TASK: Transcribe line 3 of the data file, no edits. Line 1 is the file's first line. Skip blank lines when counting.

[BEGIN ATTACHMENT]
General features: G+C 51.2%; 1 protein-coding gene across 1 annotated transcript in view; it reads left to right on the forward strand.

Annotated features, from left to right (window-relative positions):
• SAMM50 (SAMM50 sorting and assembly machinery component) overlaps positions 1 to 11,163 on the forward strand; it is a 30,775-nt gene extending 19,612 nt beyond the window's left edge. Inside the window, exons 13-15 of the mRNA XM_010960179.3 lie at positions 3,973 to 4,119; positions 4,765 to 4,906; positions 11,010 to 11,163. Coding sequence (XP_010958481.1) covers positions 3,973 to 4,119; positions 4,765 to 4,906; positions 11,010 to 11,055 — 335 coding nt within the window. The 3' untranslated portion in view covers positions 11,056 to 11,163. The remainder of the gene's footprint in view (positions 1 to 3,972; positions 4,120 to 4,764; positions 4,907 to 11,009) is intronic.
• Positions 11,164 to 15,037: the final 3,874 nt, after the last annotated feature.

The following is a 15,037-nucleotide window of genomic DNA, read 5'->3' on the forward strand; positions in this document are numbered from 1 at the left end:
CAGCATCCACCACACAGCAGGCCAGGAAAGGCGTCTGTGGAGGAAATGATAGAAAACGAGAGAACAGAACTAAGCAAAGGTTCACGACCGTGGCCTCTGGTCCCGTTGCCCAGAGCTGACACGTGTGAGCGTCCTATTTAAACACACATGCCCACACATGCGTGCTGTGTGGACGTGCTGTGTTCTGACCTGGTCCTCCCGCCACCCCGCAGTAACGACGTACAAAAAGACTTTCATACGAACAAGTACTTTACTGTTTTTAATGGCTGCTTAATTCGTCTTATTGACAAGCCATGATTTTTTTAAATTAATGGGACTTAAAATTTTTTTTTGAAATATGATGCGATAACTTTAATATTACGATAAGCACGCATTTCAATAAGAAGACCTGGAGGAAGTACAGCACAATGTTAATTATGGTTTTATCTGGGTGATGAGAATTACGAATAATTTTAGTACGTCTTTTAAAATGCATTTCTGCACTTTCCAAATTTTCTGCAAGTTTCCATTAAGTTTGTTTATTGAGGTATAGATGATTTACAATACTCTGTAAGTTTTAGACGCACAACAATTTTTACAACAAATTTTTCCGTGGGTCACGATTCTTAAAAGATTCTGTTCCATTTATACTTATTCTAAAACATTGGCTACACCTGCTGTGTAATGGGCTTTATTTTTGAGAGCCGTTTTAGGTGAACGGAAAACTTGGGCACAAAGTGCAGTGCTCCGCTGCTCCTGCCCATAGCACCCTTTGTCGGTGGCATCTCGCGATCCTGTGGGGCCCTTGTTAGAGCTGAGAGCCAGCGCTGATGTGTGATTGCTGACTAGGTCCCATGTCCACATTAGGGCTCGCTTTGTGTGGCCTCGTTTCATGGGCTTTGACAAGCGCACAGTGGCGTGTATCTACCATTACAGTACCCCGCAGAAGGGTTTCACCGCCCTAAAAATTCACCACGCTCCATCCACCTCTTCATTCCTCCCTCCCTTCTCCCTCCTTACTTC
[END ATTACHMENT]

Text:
• SAMM50 (SAMM50 sorting and assembly machinery component) overlaps positions 1 to 11,163 on the forward strand; it is a 30,775-nt gene extending 19,612 nt beyond the window's left edge. Inside the window, exons 13-15 of the mRNA XM_010960179.3 lie at positions 3,973 to 4,119; positions 4,765 to 4,906; positions 11,010 to 11,163. Coding sequence (XP_010958481.1) covers positions 3,973 to 4,119; positions 4,765 to 4,906; positions 11,010 to 11,055 — 335 coding nt within the window. The 3' untranslated portion in view covers positions 11,056 to 11,163. The remainder of the gene's footprint in view (positions 1 to 3,972; positions 4,120 to 4,764; positions 4,907 to 11,009) is intronic.